Hong Kong should enact, amend and activate laws and law enforcement mechanism related to national security as soon as possible, else it might become a potential risk to national security, Luo Huining, the central government's top official in the Hong Kong Special Administrative Region has said.
Delivering a speech in a video address as the city held a series of online activities to mark the fifth National Security Education Day, Huining said Hong Kong must not become a weak link in national security and that "this weak link would be fatal to the nation's security at a critical moment."
There remains room for improvement in the mechanism for maintaining national security in Hong Kong, and this has resulted in a relatively low awareness of the importance of national security among its people since Hong Kong's return to the motherland 23 years ago, he said.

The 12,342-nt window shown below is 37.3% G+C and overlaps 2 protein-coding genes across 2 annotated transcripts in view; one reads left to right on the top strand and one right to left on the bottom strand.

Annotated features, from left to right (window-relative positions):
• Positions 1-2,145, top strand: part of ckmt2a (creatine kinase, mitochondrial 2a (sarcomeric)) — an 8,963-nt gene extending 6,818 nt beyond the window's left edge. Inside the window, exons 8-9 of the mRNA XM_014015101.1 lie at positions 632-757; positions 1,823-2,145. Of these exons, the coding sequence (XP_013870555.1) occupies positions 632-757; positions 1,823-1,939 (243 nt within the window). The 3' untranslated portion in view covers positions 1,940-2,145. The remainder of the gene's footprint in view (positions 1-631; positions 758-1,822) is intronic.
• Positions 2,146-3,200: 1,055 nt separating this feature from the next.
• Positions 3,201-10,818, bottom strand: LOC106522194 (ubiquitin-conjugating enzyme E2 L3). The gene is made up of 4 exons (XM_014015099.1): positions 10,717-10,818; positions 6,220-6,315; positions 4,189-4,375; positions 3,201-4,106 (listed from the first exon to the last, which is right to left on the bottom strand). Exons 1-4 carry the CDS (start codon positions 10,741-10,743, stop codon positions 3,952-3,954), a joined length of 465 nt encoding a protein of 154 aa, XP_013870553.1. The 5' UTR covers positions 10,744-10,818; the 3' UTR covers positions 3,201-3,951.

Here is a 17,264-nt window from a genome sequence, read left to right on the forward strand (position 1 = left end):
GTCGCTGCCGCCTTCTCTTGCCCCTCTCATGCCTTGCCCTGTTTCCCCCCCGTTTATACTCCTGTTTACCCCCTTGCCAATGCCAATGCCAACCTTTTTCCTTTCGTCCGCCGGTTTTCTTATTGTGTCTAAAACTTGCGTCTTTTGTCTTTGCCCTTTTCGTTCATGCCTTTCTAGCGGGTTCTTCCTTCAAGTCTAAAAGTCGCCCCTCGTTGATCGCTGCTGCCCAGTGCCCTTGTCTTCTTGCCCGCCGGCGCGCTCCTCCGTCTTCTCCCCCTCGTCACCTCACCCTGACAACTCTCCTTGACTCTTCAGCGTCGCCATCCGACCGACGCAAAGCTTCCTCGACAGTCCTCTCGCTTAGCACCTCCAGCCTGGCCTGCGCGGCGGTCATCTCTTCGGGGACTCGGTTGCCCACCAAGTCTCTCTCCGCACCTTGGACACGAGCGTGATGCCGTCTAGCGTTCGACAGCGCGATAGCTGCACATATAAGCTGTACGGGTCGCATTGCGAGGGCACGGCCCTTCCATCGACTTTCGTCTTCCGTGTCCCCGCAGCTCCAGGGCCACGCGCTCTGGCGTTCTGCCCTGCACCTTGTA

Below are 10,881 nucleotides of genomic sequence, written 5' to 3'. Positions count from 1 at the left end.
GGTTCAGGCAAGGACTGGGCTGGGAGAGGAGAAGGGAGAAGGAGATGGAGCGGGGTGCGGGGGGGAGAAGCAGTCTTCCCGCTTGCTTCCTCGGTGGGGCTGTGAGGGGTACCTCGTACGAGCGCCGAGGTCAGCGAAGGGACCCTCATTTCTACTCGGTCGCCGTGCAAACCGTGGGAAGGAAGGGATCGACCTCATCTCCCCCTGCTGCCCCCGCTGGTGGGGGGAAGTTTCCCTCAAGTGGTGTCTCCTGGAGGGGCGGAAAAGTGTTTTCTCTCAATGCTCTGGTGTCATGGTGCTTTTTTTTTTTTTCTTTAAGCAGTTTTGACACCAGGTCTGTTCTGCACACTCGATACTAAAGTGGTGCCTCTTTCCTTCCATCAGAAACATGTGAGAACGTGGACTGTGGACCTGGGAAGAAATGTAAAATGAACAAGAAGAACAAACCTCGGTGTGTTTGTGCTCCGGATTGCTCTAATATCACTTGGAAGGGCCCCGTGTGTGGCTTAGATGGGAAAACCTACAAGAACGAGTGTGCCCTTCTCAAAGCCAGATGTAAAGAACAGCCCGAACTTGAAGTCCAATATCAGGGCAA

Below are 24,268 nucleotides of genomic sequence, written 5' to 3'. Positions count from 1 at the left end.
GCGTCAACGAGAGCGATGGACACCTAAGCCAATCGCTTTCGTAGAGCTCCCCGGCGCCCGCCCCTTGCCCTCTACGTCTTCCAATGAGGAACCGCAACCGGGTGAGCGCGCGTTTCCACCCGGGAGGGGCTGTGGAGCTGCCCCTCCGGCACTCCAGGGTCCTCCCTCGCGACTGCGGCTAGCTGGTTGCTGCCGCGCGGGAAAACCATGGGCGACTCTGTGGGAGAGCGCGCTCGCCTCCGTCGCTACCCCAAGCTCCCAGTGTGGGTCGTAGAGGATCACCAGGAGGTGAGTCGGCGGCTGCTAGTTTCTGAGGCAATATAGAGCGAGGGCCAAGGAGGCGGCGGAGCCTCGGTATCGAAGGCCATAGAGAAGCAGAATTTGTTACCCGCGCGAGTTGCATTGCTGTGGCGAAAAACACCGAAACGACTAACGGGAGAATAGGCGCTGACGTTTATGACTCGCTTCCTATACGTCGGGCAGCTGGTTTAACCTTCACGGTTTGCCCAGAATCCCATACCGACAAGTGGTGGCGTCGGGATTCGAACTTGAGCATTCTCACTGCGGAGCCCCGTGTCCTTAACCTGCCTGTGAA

There should be zero tolerance of actions that jeopardize rule of law in the city, he said indicating tougher action than what has been seen in police action against Hong Kong’s pro-democracy protesters.
Last June, radicalism and street violence began to take hold in the city, undermining the rule of law. He said that advocacy of separatism during the prolonged unrest destabilized Hong Kong, challenged the "one country, two systems" principle and threatened national security.
Editorial comment: Hong Kongers are protesting against a law that provides for fugitives to be extracted to the mainland for trial after several liberal thinkers, criminals and even book publishers disappeared only to surface in mainland jails, often unacknowledged by Beijing. The law was subsequently overturned.
Hong Kong protesters have found support in the renegade province of Taiwan that has declared independence from China.